Critical Languages Program

What is Arabic?

Arabic belongs to the Semitic family of languages. Besides Arabic, spoken languages in this family include Modern Hebrew, Amharic, Tigre, Tigrinya, Syriac, a few Aramaic dialects, and Maltese. 250 million people in the Arab world speak Arabic as their native language. Furthermore, 1.2 billion Muslims all over the world use Arabic in their prayers and religious recitations. Arabic is also the liturgical language of many Eastern Christian churches.

For practical purposes, we might divide Arabic into three varieties:

Classical Arabic is the oldest type of Arabic that is studied widely. It is the language of the Qur’an and texts from the classical age of the Islamic empire.

Modern Standard Arabic (MSA) or al-fuSHaa is a direct descendant of ClassicalArabic and is now the language of elevated discourse or correspondence, contemporary literature, and the mass media.

Colloquial Arabic, or caammiyya, refers to the regional dialects used in everyday discourse and popular culture media (music, movies, etc.).

Why study Arabic?

Students choose to study Arabic for a variety of reasons. Some study it as part of their academic work, and to satisfy general interest in the people and cultures of the Arabic speaking world. Arabic can be useful to students with a background in political science or international studies who see the urgent demand for Arabic in contemporary world affairs. Some students take Arabic to help them get jobs both with the US government or non-government agencies operating in the Arab world. Students of Arab descent often take Arabic to better understand this heritage and gain familiarity with the language of a parent or grandparent. Muslim students usually take Arabic in order to read the Qur’an and other religious texts. Learning Arabic will open to you a vast body of literature and art, as well as offer opportunities for interaction with other Arabic speakers.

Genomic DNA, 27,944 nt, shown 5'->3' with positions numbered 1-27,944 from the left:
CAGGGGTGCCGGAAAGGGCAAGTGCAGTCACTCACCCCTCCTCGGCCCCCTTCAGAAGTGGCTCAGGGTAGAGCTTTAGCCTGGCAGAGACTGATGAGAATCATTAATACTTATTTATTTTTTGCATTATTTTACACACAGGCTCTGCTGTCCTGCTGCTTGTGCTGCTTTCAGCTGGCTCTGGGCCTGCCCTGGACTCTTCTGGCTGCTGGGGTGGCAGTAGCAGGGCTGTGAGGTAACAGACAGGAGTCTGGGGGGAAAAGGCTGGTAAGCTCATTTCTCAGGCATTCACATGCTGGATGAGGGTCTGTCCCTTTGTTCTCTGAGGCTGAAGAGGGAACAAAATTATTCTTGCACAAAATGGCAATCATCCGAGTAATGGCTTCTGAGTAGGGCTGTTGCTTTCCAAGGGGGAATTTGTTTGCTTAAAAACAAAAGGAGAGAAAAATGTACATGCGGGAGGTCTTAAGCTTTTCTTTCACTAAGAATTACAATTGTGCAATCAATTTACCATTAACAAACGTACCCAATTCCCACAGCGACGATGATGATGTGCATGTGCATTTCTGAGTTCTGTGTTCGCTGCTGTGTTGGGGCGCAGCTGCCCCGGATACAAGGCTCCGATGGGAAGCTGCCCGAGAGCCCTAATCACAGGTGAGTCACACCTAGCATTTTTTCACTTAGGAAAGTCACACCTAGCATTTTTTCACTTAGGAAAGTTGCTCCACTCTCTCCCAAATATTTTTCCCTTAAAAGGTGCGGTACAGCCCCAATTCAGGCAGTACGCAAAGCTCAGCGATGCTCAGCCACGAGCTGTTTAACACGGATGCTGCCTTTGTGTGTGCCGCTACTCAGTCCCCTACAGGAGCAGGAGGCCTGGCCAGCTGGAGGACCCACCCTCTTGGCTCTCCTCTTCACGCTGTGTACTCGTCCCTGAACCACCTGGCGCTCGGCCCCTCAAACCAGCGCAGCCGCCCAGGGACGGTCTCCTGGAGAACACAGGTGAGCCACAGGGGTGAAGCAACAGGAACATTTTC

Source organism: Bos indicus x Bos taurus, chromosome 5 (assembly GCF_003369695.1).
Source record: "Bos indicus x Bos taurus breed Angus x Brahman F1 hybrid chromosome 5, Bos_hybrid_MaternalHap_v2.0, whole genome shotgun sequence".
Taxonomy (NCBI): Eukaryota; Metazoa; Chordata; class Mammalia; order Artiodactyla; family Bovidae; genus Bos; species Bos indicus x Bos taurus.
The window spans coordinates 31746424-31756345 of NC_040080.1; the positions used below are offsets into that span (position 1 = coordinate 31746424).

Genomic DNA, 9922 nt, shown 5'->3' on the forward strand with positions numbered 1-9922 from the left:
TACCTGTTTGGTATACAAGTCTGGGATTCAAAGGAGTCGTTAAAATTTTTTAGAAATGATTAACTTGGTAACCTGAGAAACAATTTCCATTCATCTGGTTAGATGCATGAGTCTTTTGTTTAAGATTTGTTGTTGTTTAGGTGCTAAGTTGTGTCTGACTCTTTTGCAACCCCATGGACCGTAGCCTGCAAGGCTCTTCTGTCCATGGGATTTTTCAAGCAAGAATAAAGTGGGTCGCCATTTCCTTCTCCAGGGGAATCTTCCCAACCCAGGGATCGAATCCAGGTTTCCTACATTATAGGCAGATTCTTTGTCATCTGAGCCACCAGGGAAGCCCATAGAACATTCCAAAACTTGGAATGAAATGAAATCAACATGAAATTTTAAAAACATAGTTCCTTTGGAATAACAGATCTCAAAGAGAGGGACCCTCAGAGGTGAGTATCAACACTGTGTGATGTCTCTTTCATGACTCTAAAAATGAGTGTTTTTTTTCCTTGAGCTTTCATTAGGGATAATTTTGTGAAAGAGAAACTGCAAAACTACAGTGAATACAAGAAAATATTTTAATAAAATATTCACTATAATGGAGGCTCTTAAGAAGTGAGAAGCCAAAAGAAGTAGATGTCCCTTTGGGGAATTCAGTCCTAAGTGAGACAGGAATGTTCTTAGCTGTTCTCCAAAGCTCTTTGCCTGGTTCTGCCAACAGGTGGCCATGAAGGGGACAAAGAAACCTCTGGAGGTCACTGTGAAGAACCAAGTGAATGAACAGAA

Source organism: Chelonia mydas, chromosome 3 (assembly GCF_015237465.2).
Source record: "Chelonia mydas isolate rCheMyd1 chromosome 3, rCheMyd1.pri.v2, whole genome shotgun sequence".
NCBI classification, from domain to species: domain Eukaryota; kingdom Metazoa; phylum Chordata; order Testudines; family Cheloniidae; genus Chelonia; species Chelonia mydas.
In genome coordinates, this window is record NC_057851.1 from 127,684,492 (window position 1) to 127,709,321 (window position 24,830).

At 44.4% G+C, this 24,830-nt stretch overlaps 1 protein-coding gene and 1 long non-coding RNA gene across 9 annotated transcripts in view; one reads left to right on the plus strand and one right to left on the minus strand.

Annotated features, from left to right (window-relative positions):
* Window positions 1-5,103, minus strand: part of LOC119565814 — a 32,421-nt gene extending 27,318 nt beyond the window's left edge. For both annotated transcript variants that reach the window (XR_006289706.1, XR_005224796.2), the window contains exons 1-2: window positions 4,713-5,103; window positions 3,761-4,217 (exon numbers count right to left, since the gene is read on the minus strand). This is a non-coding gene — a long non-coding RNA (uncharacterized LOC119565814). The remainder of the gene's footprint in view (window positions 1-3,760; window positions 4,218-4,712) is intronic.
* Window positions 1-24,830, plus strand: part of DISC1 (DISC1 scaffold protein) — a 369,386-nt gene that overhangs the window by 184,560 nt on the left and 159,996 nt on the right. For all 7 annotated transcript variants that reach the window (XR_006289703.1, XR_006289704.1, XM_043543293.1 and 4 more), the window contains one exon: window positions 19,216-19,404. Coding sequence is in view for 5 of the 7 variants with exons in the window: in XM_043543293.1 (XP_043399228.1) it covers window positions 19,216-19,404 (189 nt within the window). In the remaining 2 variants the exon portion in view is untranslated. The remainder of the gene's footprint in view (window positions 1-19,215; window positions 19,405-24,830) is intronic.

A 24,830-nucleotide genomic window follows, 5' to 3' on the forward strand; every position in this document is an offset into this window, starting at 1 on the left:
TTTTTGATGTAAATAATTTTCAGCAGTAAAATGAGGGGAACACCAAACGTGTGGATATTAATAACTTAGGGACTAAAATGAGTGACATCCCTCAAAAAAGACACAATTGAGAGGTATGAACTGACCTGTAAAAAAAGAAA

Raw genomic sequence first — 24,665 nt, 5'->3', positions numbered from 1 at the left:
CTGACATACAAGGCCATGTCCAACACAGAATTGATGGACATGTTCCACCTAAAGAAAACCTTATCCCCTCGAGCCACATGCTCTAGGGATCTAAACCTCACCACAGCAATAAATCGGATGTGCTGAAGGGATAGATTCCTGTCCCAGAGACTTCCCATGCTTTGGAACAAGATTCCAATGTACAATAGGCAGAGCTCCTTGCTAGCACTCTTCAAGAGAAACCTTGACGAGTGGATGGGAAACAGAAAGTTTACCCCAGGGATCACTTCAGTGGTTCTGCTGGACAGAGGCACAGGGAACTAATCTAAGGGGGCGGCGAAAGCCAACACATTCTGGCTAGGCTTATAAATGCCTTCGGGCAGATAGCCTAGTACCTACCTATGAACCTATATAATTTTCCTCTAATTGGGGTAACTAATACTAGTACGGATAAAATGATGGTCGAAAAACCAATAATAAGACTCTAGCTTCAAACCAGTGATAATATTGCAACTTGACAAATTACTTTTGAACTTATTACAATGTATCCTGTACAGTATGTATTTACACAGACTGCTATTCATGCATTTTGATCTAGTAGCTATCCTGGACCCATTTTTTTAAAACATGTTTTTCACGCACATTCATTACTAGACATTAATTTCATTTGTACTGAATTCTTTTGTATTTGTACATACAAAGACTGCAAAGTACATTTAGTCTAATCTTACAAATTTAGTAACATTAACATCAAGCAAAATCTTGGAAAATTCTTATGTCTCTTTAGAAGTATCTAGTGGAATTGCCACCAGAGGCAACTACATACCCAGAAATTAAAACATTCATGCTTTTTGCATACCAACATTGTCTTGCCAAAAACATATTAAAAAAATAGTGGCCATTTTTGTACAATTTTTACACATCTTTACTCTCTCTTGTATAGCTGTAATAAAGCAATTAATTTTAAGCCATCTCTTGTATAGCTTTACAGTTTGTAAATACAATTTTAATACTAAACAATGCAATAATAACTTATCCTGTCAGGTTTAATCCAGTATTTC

Interest in the Arabic language and Arab studies has risen dramatically following the attacks of September 11, 2001. Enrollment in Arabic courses at many American universities has more than doubled during the past two years; interest in Arabic focused study abroad programs has also increased.A deep and abiding interest in the Arabic language and Arab culture will be the single most useful tool in overcoming the inevitable challenges of learning a language such as Arabic. Not everyone who studies Arabic will make a career out of it. Whether you see Arabic as an intellectual challenge, a means to connect with your heritage, a door to a new and unknown world, or a key to a career path, we hope you will also see it as an invaluable tool for intercultural communication and understanding.

Is Arabic harder than other languages?

To say that learning Arabic is no “harder” for native English speakers than learning Spanish would probably be false advertising. In a common scale that groups languages according to the number of contact hours required to achieve advanced proficiency,Arabic falls in category 4 (together with Chinese Korean, Japanese, and Hindi), which is the highest level. This means that it takes longer to acquire the same level of proficiency in Arabic than it would in Spanish or French. Arabic is relatively difficult because it requires learning a new script, new consonant sounds, and a different syntax, as well an extensive vocabulary with few cognates. Inevitably, Arabic courses will be among the most difficult some students will ever take. This probably has as much to do with the nature of language learning as it does with Arabic—some students would likely find the study of any language challenging.

Despite its difficulty, Arabic is not the exclusive realm of “elite” students or the linguistically gifted. Arabic is absolutely “doable” and can be an enjoyable challenge for any student. Even students with average native talent can be very successful in learning Arabic; and even gifted students run into frustrations. Stubborn perseverance and dedicated study are more important than does “catching on” quickly to a new language. Do not be afraid of Arabic’s reputation. Have confidence in your ability to learn Arabic and to learn it well. Many Americans have reached Superior level proficiency in Arabic and you too should expect to be one of them very soon inshaa’allah.